While some people may see it as a rich man's toy, its suggested buyers include emergency medical teams, aerial survey companies, pipeline companies, and search and rescue teams. In fact, the very similar Maverick parasail car was designed primarily to deliver medical supplies to remote African villages.

Source: SkyRunner

12 comments
Milton
Not sure how I feel about this one yet. On one hand the thing looks bad-ass and I'm sure it would be a blast to drive OR fly. But on the other hand... I don't quite see the point in having a vehicle like this when you still have to get out and attach a parachute to it in order to get airborn. (or take it off when going "land-born"). I think I'd rather have an off-roader without a propeller, and a para-glider without wheels. plus... VIDEO (or it didn't happen).
The Skud
Getting better and better! Unfortunately, something else for paranoid dope growers to shoot at if they see it flying over their little concealed green patches.
Riaanh
I love it! I can see that this is ideal for travelling between any points A and B in the bundus. The idea is probably to travel on-road as far as you can, when the going really gets tough, like getting to a non-existent bridge, rip out the chute and take-off! The airborne range would unfortunately restrict you from using flying as the main method of travelling. The one main restriction is probably the limited payload which can be carried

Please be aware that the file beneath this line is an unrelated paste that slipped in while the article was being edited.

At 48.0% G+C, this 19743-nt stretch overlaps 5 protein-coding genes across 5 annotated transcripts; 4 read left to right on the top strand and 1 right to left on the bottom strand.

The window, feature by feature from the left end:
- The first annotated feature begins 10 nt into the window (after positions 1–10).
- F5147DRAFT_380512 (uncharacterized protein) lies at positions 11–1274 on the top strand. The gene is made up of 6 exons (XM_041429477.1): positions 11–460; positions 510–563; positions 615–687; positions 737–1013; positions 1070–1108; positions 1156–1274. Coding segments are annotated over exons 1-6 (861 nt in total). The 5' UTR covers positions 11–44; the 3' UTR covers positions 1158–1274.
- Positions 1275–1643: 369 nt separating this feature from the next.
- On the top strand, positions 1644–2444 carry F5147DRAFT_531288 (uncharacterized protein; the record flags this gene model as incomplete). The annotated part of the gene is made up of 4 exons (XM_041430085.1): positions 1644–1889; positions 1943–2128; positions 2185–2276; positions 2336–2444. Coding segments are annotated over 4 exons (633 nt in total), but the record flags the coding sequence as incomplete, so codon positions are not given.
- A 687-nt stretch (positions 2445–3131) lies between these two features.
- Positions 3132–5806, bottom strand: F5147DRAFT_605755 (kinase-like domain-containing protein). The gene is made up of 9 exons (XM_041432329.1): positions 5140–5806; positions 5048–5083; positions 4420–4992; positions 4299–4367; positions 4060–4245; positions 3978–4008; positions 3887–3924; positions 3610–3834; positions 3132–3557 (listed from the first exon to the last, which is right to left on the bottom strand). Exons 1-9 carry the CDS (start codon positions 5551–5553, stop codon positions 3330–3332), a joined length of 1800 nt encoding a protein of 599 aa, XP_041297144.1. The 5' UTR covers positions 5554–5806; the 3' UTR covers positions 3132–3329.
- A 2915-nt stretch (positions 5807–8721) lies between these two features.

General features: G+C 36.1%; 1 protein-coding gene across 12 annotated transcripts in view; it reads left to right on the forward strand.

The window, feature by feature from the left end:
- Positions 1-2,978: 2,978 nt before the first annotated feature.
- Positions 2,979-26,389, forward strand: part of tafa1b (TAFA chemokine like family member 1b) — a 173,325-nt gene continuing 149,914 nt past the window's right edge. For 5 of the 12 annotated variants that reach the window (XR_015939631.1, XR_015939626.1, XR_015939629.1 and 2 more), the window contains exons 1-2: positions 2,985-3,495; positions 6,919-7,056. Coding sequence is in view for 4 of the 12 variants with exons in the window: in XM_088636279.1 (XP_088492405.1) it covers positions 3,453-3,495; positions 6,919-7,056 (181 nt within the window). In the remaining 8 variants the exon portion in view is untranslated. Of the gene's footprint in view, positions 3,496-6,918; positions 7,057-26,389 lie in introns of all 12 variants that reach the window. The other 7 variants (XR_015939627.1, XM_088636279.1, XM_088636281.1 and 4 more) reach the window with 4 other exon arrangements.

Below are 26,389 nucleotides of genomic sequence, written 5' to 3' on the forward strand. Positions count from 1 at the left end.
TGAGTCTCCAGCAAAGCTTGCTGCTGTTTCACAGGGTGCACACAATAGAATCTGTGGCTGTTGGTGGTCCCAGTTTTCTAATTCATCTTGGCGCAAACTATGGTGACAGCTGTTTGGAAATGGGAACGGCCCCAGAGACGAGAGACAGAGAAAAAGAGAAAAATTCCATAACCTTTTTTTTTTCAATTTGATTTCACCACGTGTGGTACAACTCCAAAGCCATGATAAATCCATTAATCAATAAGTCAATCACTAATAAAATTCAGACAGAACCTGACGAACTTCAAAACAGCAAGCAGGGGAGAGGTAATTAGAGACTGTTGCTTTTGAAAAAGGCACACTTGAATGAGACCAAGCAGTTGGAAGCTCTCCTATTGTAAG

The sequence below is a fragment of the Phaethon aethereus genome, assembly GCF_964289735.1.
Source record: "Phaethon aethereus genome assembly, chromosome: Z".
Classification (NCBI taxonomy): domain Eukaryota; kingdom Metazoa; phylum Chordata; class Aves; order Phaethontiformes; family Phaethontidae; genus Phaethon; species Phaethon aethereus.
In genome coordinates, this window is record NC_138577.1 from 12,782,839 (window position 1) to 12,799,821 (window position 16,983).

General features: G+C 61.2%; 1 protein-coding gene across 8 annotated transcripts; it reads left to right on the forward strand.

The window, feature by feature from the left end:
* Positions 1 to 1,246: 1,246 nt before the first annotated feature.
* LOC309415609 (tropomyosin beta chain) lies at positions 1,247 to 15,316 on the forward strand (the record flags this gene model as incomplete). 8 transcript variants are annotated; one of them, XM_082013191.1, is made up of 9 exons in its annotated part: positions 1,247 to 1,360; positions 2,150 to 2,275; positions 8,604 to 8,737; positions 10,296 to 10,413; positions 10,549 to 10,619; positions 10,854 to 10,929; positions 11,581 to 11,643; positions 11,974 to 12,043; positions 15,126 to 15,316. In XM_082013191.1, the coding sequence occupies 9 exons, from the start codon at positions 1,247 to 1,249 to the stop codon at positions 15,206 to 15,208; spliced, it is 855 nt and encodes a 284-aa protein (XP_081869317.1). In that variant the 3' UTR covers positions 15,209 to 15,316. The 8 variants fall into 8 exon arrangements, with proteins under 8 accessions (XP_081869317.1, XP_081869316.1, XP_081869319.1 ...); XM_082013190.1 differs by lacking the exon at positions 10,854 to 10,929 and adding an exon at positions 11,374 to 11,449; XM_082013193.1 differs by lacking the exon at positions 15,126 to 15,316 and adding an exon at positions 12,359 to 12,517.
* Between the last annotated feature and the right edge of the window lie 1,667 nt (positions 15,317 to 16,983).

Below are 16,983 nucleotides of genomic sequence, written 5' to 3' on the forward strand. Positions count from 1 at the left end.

notarichman
in the back country...with lousy roads, but lots of them; this would come in handy for search and rescue teams / medical emergencies. also in desert country. pity the article doesn't mention how pitch and roll are controlled...an example of bad reporting? can't afford one, but really want to try one out!
Loïc Marchand
Check out Vaylon's PEGASE concept too. Same kind of vehicle but it's a side by side 2-seater, it is equipped with a windshield and efforts have been made to ensure the propeller is as quiet as possible. They claim it will have a total payload capacity of 250kg (550 lbs). http://www.vaylon.fr/
PB
Oh, spare me! $119,000 for a motorized hang glider? I'd say they were kidding but it isn't April Fools Day. It can't be flown in controlled airspace, is limited to daytime VFR only. You can buy two older Cessna 172 planes for that kind of money. It'll be in Chapter 11 before we know it.
TedF
Agree with PB. Plus it's high speed take-off and slow climb rate did not encourage me any.
Stephen N Russell
Need 2, 4 passenger model & backup chute for use & to rent & add pontoons for amphib model alone Great for camping, hiking in mtns, beaches, riverways] Apps for: Firefighting Security. mapping tourism Sales
MangoCat
@Milton, the point is: after you take a 10km hop in the air, you've got a ground vehicle with you; after you've trekked 300km overland and come to a 5km obstacle that your ground vehicle can't handle, you've got a STOL aircraft with you. $119K must be taking the development (mostly certification and licensing) costs into account with a small projected sales volume (safe bet at that price point!)
Michael Givan
This thing has future military application written all over it. For hobbyists, the market is probably rather minute, but as a multi-use recon vehicle with personnel that can run across any terrain, I can't think of any singular vehicle that can match this.